dogue-de-bordeauxThe Dogue de Bordeaux is an ancient French dog from the regions around Bordeaux in Southern France. It is also called the Bordeaux Mastiff or the French Mastiff. While its origins are not entirely certain, it is thought that these dogs descended from the breeds of Mastiff that accompanied the Roman Armies during invasions in Europe.

The Dogue de Bordeaux was used as a guardian and hunter. The dogs were considered a rare breed but are no longer. They were not commonly found in French households, but were instead owned by the wealthy upper classes and those with nobility. As such, they miraculously survived extinction in two world wars. The breed had resurgence in popularity in the 1960s, and was brought to Australia in the 1990s.

Tom Hanks helped to make this breed famous – the drooling co-star of the film ‘Turner & Hooch’ was a Dogue de Bordeaux.

Typical of its French origins, the Dogue De Bordeaux is a ‘lover’ not a ‘fighter


Dogue de Bordeauxs are a ‘dissuasive breed’ – they put people off by their looks and are not known for aggression or confrontation. Described as having great courage without aggression, these dogs make excellent companions. They are protective and vigilant by nature. Powerful with a stocky, muscular build, these dogs can seem quite intimidating, but are actually even-tempered by nature and make wonderful pets.

They are a loyal and alert house dog, letting you know when someone is around, but they are not known for being a watchdog or guard dog – some Dogue de Bordeauxs would happily let people into the house to steal everything if it meant they would get a pat!

The breed doesn’t have high energy levels and prefers to be inside with the family than outside. They don’t require an active home, but an indoor home, definitely. Dogue de Bordeauxs don’t need a lot of exercise. They can also snore and drool – mainly when food is around, when they get excited or have had a drink of water.

Because of their size and strength need to be carefully monitored around small children and the elderly. Some pups have been known to knock grown men over in play!

This breed is intelligent and easy to train and will respond best to an affectionate, but assertive master. These dogs can have a tendency to be stubborn and dominant too, so early socialisation and obedience training is critical.


The Dogue De Bordeaux has a coat of short, fine, soft hair, requiring an occasional brush. The wrinkled snout needs checking for dust and dirt as these can cause discomfort and skin problems. Wipe the face with a damp cloth daily.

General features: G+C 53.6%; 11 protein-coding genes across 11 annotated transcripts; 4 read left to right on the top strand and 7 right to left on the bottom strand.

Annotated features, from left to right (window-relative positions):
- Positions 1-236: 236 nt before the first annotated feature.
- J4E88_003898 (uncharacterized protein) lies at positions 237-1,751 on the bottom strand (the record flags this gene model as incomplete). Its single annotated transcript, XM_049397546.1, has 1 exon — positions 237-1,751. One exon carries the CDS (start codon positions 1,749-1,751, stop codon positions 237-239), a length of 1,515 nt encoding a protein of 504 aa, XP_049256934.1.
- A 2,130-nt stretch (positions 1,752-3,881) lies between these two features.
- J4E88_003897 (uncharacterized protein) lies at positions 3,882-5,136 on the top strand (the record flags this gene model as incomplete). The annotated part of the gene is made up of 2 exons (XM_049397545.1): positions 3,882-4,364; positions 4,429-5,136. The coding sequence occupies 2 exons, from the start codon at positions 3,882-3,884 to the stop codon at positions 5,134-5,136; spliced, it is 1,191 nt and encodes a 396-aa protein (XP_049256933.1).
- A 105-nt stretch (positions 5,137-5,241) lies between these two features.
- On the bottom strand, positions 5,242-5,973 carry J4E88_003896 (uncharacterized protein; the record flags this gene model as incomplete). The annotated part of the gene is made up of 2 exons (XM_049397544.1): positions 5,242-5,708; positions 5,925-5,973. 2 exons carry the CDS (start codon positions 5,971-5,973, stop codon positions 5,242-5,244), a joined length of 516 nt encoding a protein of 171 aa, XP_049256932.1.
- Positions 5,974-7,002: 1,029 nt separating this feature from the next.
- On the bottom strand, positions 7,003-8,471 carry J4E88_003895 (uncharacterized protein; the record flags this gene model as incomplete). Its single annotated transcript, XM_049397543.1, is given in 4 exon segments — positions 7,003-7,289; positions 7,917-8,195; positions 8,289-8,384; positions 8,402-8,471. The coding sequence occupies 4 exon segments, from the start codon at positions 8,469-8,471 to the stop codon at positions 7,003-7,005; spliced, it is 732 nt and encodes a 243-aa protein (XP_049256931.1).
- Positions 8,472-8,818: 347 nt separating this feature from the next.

It’s recommended that the Dogue De Bordeaux has a daily walk of at least 30 mins in the cool of the morning or evening – not in hot temperatures.

Like all dogs, the Dogue De Bordeaux requires regular tick, flea, intestinal worms and heartworm treatments. Consult your veterinarian on treatment options. Desexing and vaccination against diseases, such as the deadly parvo virus and highly infectious canine cough, are also important to discuss with your vet.


Dogue De Bordeauxs are fantastic with kids of all ages as they are a very tolerant breed, but they can knock little kids over when excited. Families with older children and experienced owners are best suited to this breed because its sheer size and strength can be a problem if not handled with care, especially in those early years when the dog has reached its full adult size, but still has a puppy mentality.

The Dogue De Bordeaux is suitable for apartment living, as long as they have sufficient exercise, but a medium-sized yard is best. This breed prefers to be indoors, but watch out for your furniture and your ornaments! It’s important to remember that these dogs can drool a lot, so if you don’t want to be slobbered on (more so in the warmer months), then this is not the dog for you!

Fact file

Breed classification Utility Dog
Size Large
Origin France
Lifespan 8-10 years
Colors Light fawn to red to mahogany
Cost $1,500
Common hereditary problems Hip Dysplasia, skin problems, bloat and eye problems.